Techdirt’s Mike Masnick gave a great case study lecture on Nine Inch Nails’ music business successes at MidemNet last month. He describes the “formula” as:
Connect With Fans (CwF) + Reason To Buy (RtB) = The Business Model ($$$$)
Toward the end of the video he explains CwF also means “Compete with Free” and RtB means “Return to Business” as an alternative to prosecuting fans.
Offering creative work under a CC license (as NIN has done with its last two albums) is a way to powerfully signal an intention to connect with fans and that the creator has returned to business. This doesn’t absolve a creator from the need to provide interesting reasons to buy that compete with (or perhaps rather complement) free, which NIN has done in spades.
Another good point Masnick makes at the end of the presentation is that the model works for large and small creators. A few years ago, often I’d hear people comment that tools like CC licensing were only useful for artists that weren’t well known and needed to take extreme measures to promote their works. Ironically, more recently, and especially following NIN’s successes, I see comments that open music can only work for bands that already have a rabid fan base. Obviously both can’t be true, and it turns out neither is. See some of Masnick’s previous posts on open music business models (here’s a recent one with lots of links back) for more.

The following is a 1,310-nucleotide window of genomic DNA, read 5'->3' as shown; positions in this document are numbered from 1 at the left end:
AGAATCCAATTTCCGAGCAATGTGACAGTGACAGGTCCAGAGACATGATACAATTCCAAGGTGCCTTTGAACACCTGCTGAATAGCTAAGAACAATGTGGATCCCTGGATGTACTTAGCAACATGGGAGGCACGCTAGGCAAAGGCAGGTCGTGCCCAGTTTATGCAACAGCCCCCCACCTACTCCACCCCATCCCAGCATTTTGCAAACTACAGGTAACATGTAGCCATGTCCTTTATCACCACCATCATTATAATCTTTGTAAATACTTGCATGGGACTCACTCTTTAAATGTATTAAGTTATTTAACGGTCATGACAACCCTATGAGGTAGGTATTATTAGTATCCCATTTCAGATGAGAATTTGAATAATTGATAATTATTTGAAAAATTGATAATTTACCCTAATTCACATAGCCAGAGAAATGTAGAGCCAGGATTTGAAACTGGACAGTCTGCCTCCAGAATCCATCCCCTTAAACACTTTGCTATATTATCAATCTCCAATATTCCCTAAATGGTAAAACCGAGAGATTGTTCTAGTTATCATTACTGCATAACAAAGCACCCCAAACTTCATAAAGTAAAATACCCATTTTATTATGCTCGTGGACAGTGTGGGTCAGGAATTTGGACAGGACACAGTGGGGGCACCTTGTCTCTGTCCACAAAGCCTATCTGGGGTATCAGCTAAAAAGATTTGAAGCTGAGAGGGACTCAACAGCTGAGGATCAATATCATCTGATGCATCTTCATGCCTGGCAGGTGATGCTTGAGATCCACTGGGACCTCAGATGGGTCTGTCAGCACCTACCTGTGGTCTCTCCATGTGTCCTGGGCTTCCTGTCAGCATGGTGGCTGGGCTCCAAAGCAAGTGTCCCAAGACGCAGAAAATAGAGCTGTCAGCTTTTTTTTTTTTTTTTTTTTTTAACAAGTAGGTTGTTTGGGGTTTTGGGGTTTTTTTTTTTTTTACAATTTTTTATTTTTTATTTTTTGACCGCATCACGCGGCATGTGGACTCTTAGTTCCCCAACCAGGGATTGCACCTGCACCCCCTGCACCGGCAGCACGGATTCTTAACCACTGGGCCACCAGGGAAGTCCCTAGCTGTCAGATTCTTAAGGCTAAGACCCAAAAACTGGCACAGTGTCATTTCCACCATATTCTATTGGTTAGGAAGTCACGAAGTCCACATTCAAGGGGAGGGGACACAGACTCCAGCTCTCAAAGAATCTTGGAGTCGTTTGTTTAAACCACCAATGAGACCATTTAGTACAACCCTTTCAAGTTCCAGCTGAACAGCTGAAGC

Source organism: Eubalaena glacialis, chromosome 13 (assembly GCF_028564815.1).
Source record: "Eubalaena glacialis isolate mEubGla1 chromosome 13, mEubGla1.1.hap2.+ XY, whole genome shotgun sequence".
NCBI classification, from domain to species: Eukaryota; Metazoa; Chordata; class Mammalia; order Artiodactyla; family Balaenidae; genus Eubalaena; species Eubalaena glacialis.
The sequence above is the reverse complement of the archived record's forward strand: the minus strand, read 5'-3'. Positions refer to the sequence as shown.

If Masnick’s lecture inspires you as an artist to try the model, go for it — for additional inspiration check out Jonathan Coulton’s letter for CC’s recent campaign (because he writes eloquently about how essentially the model Masnick describes has worked for him, not because he’s asking for donations to CC, though you can make those too). If you’re inspired to help document and explain successful applications of the model, we’d love for you to help expand the CC case studies project, which is going to get much bigger this spring.